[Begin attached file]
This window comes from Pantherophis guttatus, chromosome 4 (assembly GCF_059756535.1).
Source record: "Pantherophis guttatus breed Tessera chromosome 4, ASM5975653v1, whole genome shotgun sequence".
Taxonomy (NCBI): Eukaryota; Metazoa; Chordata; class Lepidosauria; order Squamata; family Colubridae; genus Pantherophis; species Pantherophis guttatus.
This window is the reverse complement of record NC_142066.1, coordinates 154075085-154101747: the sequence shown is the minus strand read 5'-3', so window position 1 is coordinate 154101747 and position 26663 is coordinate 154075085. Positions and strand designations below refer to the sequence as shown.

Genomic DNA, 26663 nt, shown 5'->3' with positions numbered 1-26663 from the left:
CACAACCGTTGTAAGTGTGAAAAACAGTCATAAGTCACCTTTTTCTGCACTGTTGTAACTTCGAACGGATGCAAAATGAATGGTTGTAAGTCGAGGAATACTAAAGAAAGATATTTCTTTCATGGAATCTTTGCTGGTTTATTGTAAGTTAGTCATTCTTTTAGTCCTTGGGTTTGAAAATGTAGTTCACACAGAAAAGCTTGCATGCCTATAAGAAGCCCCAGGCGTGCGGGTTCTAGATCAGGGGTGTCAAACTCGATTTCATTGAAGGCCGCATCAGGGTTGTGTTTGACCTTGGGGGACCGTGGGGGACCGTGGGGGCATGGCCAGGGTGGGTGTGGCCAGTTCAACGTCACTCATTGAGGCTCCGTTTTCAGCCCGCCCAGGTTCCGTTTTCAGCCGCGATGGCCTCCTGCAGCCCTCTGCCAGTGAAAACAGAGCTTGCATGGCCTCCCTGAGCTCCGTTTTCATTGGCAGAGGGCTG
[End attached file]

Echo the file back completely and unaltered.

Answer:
This window comes from Pantherophis guttatus, chromosome 4 (assembly GCF_059756535.1).
Source record: "Pantherophis guttatus breed Tessera chromosome 4, ASM5975653v1, whole genome shotgun sequence".
Taxonomy (NCBI): Eukaryota; Metazoa; Chordata; class Lepidosauria; order Squamata; family Colubridae; genus Pantherophis; species Pantherophis guttatus.
This window is the reverse complement of record NC_142066.1, coordinates 154075085-154101747: the sequence shown is the minus strand read 5'-3', so window position 1 is coordinate 154101747 and position 26663 is coordinate 154075085. Positions and strand designations below refer to the sequence as shown.

Genomic DNA, 26663 nt, shown 5'->3' with positions numbered 1-26663 from the left:
CACAACCGTTGTAAGTGTGAAAAACAGTCATAAGTCACCTTTTTCTGCACTGTTGTAACTTCGAACGGATGCAAAATGAATGGTTGTAAGTCGAGGAATACTAAAGAAAGATATTTCTTTCATGGAATCTTTGCTGGTTTATTGTAAGTTAGTCATTCTTTTAGTCCTTGGGTTTGAAAATGTAGTTCACACAGAAAAGCTTGCATGCCTATAAGAAGCCCCAGGCGTGCGGGTTCTAGATCAGGGGTGTCAAACTCGATTTCATTGAAGGCCGCATCAGGGTTGTGTTTGACCTTGGGGGACCGTGGGGGACCGTGGGGGCATGGCCAGGGTGGGTGTGGCCAGTTCAACGTCACTCATTGAGGCTCCGTTTTCAGCCCGCCCAGGTTCCGTTTTCAGCCGCGATGGCCTCCTGCAGCCCTCTGCCAGTGAAAACAGAGCTTGCATGGCCTCCCTGAGCTCCGTTTTCATTGGCAGAGGGCTG